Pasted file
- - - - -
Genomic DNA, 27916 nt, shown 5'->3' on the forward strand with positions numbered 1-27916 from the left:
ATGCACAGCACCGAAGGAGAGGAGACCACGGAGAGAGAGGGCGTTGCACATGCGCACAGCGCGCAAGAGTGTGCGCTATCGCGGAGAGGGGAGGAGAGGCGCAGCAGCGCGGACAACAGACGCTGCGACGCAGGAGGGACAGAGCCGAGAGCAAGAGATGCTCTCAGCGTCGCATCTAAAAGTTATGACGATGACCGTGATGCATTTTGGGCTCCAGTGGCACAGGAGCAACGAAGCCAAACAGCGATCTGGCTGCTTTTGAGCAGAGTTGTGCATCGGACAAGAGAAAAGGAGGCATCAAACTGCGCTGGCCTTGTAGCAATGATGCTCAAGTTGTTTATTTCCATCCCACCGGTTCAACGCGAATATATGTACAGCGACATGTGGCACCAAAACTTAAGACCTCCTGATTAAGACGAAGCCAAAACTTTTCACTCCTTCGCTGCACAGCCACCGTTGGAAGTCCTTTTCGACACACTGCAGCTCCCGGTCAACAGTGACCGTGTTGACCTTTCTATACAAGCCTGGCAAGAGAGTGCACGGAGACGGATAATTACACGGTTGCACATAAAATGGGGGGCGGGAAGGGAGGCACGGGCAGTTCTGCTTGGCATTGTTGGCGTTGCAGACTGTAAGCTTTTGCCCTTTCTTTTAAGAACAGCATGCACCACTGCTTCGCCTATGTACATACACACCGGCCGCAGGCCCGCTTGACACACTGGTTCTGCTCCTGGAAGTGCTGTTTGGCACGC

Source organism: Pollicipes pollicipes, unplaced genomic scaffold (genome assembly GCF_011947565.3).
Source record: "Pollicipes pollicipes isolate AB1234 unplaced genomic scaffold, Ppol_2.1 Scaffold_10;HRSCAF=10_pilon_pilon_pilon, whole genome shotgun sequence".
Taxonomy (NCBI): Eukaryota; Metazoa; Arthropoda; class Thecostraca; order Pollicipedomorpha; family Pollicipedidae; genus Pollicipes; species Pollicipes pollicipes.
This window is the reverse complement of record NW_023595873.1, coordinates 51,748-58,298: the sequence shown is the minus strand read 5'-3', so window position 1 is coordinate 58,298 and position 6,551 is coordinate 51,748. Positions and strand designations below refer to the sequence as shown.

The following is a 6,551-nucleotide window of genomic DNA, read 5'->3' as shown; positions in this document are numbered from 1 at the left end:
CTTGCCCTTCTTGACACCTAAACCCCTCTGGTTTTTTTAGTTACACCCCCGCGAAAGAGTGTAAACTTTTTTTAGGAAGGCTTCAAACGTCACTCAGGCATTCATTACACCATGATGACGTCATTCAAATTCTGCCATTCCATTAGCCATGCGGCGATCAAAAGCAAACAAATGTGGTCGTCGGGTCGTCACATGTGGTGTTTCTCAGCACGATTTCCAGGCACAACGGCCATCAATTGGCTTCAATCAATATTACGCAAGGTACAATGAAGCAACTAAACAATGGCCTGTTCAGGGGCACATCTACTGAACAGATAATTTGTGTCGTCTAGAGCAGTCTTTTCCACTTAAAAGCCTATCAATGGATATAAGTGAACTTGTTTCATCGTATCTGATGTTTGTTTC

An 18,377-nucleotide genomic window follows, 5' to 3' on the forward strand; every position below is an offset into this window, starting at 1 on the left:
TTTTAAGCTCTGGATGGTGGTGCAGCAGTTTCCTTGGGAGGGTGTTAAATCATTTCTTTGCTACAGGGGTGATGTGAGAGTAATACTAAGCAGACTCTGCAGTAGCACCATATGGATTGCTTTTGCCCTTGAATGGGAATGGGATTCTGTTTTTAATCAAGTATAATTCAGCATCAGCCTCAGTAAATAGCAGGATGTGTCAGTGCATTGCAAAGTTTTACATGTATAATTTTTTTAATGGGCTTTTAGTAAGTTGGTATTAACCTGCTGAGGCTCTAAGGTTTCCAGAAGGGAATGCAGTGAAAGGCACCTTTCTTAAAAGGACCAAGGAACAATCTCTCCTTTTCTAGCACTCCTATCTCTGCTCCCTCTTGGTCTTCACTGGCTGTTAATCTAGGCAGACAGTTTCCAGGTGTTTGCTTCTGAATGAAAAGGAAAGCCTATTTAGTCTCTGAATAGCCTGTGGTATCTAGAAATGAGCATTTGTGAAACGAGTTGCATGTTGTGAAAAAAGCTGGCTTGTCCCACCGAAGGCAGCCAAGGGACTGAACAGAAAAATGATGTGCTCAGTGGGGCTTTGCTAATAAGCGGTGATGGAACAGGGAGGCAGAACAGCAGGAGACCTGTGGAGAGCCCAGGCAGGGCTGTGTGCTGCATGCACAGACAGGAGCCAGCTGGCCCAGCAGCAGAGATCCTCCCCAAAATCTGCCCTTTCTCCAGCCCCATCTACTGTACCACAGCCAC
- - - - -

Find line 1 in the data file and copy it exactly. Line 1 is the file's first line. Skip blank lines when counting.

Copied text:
Genomic DNA, 27916 nt, shown 5'->3' on the forward strand with positions numbered 1-27916 from the left: